Roger Federer Eyes More History At Wimbledon On 10th Anniversary Of Epic Loss - UBITENNIS
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Roger Federer Eyes More History At Wimbledon On 10th Anniversary Of Epic Loss

Despite a record eight Wimbledon titles, the world No.2 has also suffered heartbreak at the tournament.

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Roger Federer (zimbio.com)

A decade seems like a long time ago, but it is hard for Roger Federer to forget the final of the Wimbledon Championships that year.

 

The Swiss superstar was the top seed in the tournament, bidding to win the men’s title for the sixth year in a row. Something that had only ever been achieved by Great Britain’s William Renshaw during the 1890s. His opponent in the final was the king of clay Rafael Nadal. During a match marred by the poor weather, Federer was just two points away from claiming the title. Only to be denied by Nadal, who broke in the 15th game of the deciding set to close the match out 9-7 after four hours and 50 minutes of pulsating action.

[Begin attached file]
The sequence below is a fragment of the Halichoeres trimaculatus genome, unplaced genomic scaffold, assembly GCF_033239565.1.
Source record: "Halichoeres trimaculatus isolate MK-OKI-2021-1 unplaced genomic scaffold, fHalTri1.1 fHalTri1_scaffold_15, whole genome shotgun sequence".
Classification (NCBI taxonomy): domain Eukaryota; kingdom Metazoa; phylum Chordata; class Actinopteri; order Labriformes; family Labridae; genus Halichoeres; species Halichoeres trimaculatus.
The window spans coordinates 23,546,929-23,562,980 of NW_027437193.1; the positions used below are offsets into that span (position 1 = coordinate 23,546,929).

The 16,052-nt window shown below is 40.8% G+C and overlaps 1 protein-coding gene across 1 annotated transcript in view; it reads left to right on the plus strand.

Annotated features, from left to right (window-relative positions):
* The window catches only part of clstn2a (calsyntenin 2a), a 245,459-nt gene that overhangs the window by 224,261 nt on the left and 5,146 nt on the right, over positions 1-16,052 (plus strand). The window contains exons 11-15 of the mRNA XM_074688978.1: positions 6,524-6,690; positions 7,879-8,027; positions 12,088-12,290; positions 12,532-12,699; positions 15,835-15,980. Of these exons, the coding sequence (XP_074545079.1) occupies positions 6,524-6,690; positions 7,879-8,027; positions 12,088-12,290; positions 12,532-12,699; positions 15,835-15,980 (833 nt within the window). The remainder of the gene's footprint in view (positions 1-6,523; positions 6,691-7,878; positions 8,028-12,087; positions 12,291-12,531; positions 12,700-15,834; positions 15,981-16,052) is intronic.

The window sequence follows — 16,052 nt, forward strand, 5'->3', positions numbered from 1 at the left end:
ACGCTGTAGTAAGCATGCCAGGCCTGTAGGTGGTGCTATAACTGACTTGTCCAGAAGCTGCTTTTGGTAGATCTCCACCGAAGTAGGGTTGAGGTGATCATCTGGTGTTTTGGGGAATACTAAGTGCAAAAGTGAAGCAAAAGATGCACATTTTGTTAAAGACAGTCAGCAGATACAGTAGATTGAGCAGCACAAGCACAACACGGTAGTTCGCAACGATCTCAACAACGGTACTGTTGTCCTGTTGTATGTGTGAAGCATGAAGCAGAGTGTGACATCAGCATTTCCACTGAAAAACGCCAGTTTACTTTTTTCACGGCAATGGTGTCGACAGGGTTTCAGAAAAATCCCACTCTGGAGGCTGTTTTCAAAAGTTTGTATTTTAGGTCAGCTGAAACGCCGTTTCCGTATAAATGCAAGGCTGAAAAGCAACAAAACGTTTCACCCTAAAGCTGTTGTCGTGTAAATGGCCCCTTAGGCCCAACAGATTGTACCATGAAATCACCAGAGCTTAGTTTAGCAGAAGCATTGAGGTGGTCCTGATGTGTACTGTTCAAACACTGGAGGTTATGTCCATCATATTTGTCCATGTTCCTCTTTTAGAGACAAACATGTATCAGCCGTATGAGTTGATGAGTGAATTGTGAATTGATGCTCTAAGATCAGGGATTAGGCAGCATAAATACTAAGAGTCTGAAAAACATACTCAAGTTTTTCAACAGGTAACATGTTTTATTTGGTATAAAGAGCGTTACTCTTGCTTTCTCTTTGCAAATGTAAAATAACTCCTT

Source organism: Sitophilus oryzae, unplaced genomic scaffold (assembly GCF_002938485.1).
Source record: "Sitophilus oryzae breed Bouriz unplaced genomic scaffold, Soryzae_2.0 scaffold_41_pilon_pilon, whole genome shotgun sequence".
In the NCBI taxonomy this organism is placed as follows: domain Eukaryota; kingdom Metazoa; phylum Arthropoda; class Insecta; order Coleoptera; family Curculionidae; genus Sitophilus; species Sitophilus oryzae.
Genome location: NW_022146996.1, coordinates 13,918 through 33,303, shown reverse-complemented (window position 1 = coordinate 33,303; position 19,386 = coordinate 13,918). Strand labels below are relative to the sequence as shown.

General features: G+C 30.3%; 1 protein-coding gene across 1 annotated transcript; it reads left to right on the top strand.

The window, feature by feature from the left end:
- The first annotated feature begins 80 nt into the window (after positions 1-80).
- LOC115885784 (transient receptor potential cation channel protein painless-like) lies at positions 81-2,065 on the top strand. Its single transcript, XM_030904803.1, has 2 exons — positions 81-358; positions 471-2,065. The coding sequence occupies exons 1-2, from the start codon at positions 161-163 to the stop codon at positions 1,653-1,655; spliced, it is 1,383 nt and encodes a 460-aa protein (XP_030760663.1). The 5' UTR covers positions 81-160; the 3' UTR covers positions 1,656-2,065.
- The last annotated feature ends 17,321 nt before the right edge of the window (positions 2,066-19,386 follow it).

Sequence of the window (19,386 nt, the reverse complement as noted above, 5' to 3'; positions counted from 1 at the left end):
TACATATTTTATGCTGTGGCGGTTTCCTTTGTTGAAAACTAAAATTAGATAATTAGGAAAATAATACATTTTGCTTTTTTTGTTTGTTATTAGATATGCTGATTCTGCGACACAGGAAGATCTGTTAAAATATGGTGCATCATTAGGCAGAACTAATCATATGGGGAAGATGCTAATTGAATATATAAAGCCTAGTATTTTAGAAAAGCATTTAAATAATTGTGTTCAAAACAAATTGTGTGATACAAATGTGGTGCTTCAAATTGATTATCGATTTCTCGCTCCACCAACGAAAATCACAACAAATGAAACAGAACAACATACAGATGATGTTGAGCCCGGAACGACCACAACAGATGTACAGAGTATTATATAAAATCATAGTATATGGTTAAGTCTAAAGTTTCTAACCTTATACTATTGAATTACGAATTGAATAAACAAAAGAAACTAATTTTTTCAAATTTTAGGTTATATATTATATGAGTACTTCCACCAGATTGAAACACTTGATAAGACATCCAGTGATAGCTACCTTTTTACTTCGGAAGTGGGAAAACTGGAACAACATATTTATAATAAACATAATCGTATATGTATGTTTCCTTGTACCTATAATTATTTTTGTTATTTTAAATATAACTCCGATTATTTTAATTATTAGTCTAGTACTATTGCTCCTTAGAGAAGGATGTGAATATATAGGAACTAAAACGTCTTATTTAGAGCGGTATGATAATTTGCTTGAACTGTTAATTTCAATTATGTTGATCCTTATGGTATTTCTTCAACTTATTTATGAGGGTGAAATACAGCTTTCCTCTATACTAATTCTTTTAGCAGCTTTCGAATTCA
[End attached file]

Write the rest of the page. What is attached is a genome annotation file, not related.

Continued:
“I think it was one of the hardest losses I ever had, no doubt about it. I was so close to making it six in a row.” Federer said during his press conference on Sunday.
“The initial reaction was, Okay, got to win it again next year, ’09, and I did, in an epic one against Roddick. That was beautiful after the heartbreak in ’08.

“It was a great match for many reasons. It also made me more human potentially, the loss under the circumstances. But it was a great match to be part of.”

Many still regard that match as the greatest in the Federer-Nadal rivalry. The two have locked horns 38 times on the tour with Nadal leading their head-to-head 23-15. The 2008 final was a roller coaster of emotion for both men. Although the 36-year-old admits that he tries to forget about the loss.